How Trauma Affects Memory: Scientists Weigh In On The Kavanaugh Hearing
In Thursday's testimony at Judge Brett Kavanaugh's confirmation hearings, Christine Blasey Ford alleged Kavanaugh sexually assaulted her at a party in 1982, when she was 15 years old and he was 17.
Kavanaugh staunchly denied these allegations.
But memory is fallible. A question on many people's minds is, how well can anyone recall something that happened over 35 years ago?
Pretty well, say scientists, if the memory is of a traumatic event. That's because of the key role emotions play in making and storing memories.
On any given day, our brains store or "encode" only some of the things we experience. "What we pay attention to is what's more likely to get encoded," says Jim Hopper, a teaching associate in psychology at Harvard University and a consultant on sexual assault and trauma.
A region of the brain called the hippocampus plays an important role in this process. Ford referred to the hippocampus when questioned by Sen. Dianne Feinstein, D-Calif., about how she was so sure that Kavanaugh was the perpetrator of the alleged assault.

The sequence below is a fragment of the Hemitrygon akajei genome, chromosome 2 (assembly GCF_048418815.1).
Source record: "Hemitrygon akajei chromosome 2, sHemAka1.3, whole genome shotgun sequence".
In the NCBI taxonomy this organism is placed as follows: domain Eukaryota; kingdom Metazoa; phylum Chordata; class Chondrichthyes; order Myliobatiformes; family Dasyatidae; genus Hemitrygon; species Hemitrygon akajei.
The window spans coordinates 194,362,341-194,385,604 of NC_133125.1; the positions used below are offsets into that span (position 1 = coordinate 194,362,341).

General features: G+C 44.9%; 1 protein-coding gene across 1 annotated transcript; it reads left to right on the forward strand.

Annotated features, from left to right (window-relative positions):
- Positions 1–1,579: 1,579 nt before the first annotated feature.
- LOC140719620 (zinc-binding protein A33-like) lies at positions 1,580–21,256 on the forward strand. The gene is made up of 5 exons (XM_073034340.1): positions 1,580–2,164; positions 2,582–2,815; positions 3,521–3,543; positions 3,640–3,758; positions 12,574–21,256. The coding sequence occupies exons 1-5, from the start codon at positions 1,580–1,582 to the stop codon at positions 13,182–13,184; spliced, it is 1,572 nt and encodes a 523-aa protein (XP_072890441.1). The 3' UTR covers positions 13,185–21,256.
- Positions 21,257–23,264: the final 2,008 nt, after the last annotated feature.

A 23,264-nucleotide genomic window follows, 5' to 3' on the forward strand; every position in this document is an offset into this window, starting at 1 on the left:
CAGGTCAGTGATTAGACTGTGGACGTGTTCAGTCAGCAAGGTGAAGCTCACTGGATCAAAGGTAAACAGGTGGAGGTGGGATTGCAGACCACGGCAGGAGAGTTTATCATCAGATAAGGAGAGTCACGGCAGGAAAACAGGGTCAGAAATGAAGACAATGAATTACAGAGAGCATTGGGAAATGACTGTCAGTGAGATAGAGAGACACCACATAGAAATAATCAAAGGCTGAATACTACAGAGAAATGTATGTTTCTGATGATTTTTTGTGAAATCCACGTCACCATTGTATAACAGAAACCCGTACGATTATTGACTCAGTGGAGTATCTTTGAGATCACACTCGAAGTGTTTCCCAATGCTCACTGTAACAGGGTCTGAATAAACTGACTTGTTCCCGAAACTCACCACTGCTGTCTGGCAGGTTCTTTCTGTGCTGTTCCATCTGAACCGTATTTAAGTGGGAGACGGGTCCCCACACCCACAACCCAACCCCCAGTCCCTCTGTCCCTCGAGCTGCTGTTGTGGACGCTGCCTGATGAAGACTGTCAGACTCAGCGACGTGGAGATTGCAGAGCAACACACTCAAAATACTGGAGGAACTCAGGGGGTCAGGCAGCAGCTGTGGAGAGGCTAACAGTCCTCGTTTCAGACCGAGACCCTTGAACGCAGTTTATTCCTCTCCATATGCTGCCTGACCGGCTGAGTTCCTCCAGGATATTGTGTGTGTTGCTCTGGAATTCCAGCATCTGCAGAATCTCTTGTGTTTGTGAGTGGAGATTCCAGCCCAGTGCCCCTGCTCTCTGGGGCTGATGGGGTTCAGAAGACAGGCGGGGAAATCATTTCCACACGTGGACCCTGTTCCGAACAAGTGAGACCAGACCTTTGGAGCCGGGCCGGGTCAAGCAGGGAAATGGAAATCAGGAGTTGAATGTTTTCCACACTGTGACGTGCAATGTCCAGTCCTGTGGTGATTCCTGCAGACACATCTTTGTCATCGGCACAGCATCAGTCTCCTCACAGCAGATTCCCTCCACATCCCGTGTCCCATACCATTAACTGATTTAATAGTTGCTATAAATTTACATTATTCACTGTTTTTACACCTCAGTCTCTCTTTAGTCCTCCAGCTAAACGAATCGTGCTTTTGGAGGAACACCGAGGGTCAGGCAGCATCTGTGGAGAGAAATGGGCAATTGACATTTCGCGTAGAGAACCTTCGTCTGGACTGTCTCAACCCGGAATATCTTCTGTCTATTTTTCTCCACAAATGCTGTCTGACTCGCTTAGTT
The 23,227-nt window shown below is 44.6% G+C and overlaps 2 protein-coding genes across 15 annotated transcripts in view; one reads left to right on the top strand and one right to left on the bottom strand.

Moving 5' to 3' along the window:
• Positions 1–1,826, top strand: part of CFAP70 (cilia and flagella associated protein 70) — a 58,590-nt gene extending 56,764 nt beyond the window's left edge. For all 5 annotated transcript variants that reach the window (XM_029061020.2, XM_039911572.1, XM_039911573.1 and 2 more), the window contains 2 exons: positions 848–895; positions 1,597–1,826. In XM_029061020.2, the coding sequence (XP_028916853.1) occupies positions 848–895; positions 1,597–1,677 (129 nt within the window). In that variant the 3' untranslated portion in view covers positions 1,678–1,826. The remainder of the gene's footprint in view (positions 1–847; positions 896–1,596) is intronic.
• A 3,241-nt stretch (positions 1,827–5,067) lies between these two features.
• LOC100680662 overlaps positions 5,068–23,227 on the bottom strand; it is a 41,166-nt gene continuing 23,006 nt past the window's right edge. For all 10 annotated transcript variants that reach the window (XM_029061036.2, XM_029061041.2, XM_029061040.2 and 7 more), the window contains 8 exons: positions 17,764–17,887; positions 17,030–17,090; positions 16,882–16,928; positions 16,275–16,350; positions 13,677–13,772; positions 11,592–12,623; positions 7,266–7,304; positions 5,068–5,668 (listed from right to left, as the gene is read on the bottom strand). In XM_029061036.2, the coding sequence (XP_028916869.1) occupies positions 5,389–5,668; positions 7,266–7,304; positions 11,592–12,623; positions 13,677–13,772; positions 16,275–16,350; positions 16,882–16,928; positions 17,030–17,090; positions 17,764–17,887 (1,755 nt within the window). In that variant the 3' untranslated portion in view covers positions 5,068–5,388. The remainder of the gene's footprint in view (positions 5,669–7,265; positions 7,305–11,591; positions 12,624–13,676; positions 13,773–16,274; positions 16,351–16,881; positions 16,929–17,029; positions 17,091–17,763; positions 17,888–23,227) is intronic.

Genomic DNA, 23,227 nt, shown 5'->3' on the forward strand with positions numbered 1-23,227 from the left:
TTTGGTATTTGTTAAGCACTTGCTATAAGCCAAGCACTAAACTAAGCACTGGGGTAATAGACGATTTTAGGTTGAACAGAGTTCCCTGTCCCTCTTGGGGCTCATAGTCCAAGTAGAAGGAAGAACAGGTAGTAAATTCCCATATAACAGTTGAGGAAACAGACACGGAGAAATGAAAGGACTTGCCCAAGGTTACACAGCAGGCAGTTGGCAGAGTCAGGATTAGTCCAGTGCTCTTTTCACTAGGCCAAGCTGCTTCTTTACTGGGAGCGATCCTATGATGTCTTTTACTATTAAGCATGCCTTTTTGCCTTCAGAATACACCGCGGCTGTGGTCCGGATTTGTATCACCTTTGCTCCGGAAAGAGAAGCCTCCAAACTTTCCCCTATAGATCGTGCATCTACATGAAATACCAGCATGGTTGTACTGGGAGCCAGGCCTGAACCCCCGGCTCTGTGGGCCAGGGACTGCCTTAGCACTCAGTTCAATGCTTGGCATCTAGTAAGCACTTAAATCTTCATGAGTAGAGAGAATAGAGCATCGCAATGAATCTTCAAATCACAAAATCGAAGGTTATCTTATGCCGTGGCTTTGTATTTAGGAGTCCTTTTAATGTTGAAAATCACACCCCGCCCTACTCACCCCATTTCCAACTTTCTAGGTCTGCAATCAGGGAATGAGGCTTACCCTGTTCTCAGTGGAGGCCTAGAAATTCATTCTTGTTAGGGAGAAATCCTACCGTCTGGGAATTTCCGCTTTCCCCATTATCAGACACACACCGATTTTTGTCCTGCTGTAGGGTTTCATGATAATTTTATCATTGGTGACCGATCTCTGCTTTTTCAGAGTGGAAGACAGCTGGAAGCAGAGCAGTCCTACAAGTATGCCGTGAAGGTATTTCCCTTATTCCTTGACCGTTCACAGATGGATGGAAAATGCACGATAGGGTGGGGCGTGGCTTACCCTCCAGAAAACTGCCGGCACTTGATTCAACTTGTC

"The hippocampus certainly plays a role in taking things into short-term memory and then transferring them and consolidating them into long-term memories," says Hopper.
If an event elicits an emotional reaction in us, then it's more likely to make it into our memory. "Things that have more emotional significance tend to get more encoded," he says.
And when something elicits an intense negative emotion, like a trauma, it's even more likely to be encoded in the brain.
"The stress hormones, cortisol, norepinephrine, that are released during a terrifying trauma tend to render the experience vivid and memorable, especially the central aspect, the most meaningful aspects of the experience for the victim," says Richard McNally, a psychologist at Harvard University and the author of the book Remembering Trauma.
That's because a high-stress state "alters the function of the hippocampus and puts it into a super-encoding mode," says Hopper, especially early on during an event. And "the central details [of the event] get burned into their memory and they may never forget them."
Whether it's sexual assault victims or soldiers in combat or survivors of an earthquake, people who have experienced traumatic events tend to remember the most essential and frightening elements of the events in vivid detail for life, says McNally.
However, this doesn't mean that these memories include every detail of the event. The brain holds on to the most important stuff at the expense of the peripheral details.
Take, for example, a clerk at convenience store who gets robbed at gunpoint, says McNally. "The person may often encode the features of the weapon, the gun pointed at him, but not recall whether or not the person was wearing glasses, because their attention is focused on the most central features of the experience."
McNally says this would explain why Ford says she remembers what happened during the alleged assault but she can't remember the date of the party or its location.